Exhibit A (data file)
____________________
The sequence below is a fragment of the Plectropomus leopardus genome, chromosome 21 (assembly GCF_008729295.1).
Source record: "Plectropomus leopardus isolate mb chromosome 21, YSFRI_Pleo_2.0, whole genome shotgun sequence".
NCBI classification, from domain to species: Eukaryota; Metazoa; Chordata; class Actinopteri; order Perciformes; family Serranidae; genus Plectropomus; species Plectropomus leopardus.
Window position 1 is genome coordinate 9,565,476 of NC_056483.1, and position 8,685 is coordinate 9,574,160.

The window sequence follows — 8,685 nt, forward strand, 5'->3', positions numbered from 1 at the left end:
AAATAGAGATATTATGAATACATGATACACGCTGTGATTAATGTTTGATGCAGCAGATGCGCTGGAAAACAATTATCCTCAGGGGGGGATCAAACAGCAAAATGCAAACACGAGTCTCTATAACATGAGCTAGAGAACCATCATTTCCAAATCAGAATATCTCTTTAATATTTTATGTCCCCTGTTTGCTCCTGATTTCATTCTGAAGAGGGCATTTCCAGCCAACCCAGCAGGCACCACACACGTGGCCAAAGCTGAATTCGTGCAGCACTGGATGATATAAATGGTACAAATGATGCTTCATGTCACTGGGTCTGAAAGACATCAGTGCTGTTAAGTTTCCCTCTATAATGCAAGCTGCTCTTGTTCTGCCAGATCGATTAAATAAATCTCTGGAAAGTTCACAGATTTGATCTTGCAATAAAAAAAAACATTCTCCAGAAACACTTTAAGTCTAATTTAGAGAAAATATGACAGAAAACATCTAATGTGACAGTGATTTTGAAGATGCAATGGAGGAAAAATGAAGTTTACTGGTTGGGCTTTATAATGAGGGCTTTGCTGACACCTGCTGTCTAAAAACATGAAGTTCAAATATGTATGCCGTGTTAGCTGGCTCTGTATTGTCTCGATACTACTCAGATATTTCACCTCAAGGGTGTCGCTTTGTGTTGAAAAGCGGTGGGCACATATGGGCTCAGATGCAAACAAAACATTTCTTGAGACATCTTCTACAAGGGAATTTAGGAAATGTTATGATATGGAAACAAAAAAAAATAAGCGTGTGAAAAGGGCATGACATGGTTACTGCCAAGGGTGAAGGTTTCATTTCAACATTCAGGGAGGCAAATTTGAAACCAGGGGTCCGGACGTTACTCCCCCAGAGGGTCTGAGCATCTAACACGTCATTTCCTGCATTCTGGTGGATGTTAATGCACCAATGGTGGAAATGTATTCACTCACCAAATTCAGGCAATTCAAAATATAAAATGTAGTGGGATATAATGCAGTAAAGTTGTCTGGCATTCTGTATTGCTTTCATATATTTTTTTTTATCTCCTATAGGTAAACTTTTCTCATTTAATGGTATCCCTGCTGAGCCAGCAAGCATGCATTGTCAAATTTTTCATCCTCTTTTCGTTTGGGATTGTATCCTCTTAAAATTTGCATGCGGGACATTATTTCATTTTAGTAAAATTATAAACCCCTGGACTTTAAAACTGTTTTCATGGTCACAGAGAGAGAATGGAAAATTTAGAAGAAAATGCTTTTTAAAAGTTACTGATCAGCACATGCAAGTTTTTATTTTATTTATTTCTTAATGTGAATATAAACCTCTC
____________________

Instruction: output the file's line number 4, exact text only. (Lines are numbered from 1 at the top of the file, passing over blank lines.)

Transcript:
Window position 1 is genome coordinate 9,565,476 of NC_056483.1, and position 8,685 is coordinate 9,574,160.